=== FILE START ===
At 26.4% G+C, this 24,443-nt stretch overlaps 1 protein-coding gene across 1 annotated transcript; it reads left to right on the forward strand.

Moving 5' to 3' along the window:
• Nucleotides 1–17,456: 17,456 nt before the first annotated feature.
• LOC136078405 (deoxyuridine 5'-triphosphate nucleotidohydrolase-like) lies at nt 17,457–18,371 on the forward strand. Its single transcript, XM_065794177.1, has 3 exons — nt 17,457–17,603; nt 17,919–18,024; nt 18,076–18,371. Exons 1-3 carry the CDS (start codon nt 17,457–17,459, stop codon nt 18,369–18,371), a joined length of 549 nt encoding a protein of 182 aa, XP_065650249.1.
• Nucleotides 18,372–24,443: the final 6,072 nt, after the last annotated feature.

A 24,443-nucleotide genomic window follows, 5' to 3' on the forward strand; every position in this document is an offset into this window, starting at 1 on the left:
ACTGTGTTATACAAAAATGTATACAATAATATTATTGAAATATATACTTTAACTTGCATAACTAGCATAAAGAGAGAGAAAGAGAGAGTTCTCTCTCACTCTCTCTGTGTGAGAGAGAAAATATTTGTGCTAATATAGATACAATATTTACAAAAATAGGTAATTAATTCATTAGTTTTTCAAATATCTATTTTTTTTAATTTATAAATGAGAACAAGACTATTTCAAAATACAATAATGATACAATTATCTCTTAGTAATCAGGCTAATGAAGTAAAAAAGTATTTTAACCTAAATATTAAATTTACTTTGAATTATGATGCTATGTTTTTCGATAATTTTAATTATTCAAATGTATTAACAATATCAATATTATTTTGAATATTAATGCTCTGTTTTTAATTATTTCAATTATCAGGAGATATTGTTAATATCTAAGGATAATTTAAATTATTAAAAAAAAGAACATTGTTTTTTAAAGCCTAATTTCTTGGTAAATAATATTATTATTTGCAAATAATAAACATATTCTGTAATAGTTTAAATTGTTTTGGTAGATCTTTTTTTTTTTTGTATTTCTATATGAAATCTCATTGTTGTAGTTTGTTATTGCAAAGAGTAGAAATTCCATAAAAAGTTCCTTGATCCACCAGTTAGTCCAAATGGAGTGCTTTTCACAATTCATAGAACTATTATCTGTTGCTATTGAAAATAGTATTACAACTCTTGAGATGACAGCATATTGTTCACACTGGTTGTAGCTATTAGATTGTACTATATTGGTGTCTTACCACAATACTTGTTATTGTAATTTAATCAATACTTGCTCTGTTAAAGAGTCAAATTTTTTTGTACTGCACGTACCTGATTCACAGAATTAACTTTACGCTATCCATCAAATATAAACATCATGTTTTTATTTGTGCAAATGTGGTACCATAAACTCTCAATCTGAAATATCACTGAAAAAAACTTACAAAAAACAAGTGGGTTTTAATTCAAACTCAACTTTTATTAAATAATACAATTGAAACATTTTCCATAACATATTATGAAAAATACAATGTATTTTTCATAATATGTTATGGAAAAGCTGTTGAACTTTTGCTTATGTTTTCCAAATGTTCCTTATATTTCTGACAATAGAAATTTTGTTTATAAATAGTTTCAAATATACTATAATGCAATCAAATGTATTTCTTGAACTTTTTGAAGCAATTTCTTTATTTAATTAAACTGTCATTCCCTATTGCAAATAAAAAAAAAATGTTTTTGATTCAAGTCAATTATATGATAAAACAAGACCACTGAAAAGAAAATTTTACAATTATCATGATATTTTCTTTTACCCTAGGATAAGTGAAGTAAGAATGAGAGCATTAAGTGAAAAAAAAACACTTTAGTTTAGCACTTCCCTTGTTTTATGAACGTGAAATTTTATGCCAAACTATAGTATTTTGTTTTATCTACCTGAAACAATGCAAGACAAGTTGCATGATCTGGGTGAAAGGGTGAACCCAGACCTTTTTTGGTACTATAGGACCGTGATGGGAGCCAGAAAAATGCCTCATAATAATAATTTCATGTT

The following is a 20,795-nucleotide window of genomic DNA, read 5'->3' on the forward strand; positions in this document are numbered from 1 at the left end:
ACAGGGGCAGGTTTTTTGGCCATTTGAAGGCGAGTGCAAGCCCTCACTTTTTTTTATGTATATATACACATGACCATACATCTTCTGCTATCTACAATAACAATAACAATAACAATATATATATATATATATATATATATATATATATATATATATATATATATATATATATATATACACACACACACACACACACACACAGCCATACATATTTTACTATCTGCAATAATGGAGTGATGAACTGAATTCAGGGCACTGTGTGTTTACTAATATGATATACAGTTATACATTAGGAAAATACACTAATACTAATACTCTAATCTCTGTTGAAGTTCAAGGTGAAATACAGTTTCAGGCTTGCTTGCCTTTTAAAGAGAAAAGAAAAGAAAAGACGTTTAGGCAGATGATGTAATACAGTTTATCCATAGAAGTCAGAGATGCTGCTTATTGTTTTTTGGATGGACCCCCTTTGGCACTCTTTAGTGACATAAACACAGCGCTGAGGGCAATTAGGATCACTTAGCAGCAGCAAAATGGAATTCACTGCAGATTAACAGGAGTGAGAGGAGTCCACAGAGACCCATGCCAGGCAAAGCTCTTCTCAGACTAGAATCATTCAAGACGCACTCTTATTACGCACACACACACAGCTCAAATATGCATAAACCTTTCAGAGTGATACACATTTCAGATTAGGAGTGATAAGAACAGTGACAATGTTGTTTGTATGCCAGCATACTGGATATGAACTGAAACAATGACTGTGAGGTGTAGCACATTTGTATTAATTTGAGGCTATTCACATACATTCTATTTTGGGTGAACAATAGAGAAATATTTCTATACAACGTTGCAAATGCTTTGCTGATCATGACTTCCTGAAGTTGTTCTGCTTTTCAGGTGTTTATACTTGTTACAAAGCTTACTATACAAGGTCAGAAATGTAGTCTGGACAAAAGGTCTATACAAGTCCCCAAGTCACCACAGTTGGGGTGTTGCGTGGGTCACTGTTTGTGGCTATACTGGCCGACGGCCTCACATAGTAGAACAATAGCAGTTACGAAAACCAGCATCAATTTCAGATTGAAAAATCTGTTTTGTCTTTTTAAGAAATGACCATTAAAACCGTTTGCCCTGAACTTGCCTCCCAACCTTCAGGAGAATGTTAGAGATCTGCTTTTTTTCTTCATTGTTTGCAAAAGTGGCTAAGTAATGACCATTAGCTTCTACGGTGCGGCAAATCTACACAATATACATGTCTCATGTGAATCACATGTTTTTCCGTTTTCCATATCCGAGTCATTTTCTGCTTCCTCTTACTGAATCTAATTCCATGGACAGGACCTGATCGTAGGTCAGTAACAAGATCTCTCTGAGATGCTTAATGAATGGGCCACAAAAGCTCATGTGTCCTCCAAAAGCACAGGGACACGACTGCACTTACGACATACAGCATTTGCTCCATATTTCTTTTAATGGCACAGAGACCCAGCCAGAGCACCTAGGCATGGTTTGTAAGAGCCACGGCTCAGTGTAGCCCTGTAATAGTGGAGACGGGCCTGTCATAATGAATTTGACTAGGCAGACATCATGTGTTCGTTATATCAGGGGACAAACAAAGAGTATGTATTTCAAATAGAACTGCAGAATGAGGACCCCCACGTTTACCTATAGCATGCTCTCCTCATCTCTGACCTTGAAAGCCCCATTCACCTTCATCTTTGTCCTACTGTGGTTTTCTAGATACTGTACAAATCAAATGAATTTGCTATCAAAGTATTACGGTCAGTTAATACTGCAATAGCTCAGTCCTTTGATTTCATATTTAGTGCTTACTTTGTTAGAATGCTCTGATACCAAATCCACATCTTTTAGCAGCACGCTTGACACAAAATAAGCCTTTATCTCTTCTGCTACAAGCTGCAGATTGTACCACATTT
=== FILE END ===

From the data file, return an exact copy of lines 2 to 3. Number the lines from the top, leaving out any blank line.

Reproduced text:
Moving 5' to 3' along the window:
• Nucleotides 1–17,456: 17,456 nt before the first annotated feature.